HARARE – Horticultural concern Interfresh Limited (Interfresh) plans to delist from the Zimbabwe Stock Exchange (ZSE).
The group, intending to relist in the medium-term after “aggressive restructuring”, said its stock is not reflecting true value on the local bourse as it has “consistently traded at a discount to net asset value of the company and… other valuation methods.”
The transaction — subject to shareholder approval at a December 11, 2013 extraordinary general meeting — will be with effect from year end.
Interfresh said after delisting, it planned to raise $6 million capital through convertible debt from private equity and structured finance markets, using valuation methods other than the stock market.
“Raising capital at the current valuation has proved rather limiting. The company does not have
significant borrowing capacity which can be achieved at reasonable cost,” it said, adding that only $3 million was raised a few months back.
In July, Interfresh embarked on a $3 million rights issue with the funds earmarked to recapitalise operations and retire debt.
The group’s voluntary departure from the bourse comes as it disposed of its head office and lost part of its strategic land — Mazoe Citrus Estate (MCE).
Early this year, government — through the Lands ministry — acquired 46 percent of MCE’s arable land and allocated it to an unspecified party.
“This portion of land represents…. 30 percent of its (Interfresh) budgeted revenue for the financial year 2013 and 52 percent of the value of immovable and biological assets,” said Tawanda Namusi, Interfresh’s company secretary then.
However, market observers contend that due to these developments, Interfresh had no option but delist.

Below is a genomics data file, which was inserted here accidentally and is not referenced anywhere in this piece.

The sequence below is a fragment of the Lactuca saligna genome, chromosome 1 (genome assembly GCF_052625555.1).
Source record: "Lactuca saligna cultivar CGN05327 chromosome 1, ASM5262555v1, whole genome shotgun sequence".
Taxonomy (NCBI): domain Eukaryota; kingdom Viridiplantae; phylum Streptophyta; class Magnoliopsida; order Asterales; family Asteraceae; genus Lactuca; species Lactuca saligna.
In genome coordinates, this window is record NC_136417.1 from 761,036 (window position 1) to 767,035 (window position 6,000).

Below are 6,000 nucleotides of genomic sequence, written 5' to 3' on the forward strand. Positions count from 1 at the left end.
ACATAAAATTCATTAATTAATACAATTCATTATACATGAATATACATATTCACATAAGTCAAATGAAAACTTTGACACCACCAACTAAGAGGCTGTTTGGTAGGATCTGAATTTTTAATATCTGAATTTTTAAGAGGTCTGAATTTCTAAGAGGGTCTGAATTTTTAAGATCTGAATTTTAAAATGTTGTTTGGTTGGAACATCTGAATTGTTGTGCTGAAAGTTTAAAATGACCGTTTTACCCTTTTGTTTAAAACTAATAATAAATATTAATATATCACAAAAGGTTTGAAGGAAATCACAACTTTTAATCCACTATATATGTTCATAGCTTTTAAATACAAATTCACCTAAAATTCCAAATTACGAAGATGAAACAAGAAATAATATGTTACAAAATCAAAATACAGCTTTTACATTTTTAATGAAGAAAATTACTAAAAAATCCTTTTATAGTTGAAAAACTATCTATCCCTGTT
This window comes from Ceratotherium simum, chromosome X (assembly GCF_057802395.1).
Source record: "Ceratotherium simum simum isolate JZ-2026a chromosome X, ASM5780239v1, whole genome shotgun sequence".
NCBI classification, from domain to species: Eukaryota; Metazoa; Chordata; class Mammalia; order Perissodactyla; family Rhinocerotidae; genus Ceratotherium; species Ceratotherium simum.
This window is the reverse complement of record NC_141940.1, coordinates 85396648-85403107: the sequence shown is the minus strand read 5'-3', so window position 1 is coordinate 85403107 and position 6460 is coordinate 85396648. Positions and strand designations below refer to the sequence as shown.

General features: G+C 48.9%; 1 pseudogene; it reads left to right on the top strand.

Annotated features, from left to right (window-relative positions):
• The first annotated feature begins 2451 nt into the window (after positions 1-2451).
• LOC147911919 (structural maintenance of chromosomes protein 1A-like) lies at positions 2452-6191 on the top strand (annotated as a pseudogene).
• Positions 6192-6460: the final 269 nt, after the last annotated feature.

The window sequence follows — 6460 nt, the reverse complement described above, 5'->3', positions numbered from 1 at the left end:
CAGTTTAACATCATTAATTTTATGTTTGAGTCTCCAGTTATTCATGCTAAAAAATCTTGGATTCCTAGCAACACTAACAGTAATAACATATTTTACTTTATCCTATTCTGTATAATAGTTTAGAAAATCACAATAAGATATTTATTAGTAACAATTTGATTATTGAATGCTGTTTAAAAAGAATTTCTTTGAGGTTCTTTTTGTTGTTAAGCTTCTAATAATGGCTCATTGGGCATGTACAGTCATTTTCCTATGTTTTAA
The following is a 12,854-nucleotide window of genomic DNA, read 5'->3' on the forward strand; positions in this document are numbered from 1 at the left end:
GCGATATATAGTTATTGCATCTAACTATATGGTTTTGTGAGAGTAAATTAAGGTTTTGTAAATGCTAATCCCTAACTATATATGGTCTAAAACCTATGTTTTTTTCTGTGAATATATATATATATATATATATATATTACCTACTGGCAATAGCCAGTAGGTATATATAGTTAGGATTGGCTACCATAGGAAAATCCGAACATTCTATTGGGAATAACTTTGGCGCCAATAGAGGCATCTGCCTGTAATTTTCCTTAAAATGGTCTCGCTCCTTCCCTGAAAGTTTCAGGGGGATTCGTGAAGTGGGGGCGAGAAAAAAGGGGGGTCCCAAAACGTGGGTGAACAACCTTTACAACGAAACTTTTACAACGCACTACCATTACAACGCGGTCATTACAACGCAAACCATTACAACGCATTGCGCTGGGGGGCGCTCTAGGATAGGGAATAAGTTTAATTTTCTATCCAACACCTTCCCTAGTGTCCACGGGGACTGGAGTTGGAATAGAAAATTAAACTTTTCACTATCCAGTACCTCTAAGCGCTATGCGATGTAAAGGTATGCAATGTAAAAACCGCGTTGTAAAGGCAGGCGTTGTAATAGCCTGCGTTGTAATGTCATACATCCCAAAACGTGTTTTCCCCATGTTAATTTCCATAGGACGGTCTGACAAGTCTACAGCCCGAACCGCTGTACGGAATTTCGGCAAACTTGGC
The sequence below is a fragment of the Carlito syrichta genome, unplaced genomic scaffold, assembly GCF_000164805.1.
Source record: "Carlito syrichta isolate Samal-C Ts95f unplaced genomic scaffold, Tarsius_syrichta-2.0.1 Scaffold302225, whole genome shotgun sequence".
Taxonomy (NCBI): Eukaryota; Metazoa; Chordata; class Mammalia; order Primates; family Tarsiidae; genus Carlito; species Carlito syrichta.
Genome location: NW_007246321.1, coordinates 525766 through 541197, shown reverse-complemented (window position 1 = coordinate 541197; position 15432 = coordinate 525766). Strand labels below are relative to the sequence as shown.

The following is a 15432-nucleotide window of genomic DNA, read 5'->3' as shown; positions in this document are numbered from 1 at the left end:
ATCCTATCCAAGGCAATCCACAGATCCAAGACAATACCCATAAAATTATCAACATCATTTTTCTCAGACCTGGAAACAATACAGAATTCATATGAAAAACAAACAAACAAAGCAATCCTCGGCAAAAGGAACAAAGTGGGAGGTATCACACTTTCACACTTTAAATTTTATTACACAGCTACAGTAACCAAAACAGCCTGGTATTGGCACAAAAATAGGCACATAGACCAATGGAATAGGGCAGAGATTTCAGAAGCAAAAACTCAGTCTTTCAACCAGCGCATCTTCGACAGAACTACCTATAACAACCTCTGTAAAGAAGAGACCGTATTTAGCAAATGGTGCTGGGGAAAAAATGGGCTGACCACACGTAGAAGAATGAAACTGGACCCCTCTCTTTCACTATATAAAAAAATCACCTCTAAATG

“Over the years Interfresh has been facing challenges. The disposal of its head office and loss of its land seriously depleted its balance sheet in a big way,” said one analyst who preferred anonymity.
“This has a significant impact on their share price. The business is hinged on land and they lost a significant and attractive piece of it,” the analyst said, adding that “they should have de-listed way back. It was long overdue.”
Meanwhile, Interfresh said post delisting, it will remain a public company while trading of its shares will be by private valuation and agreement between buyer and seller.
The group will also discontinue publication of its financials.
Interfresh, which is in the business of producing, processing and marketing agricultural, horticultural, agro-industrial and allied food products in both the local and export markets, has since dollarisation in 2009 not been adequately recapitalised but relied on debt financing to sustain its operations.
In 2011, the company — which has three strategic divisions namely, Citrus, Flowers and Trading — secured a $5 million six-year loan to fund both capital expenditure and working capital.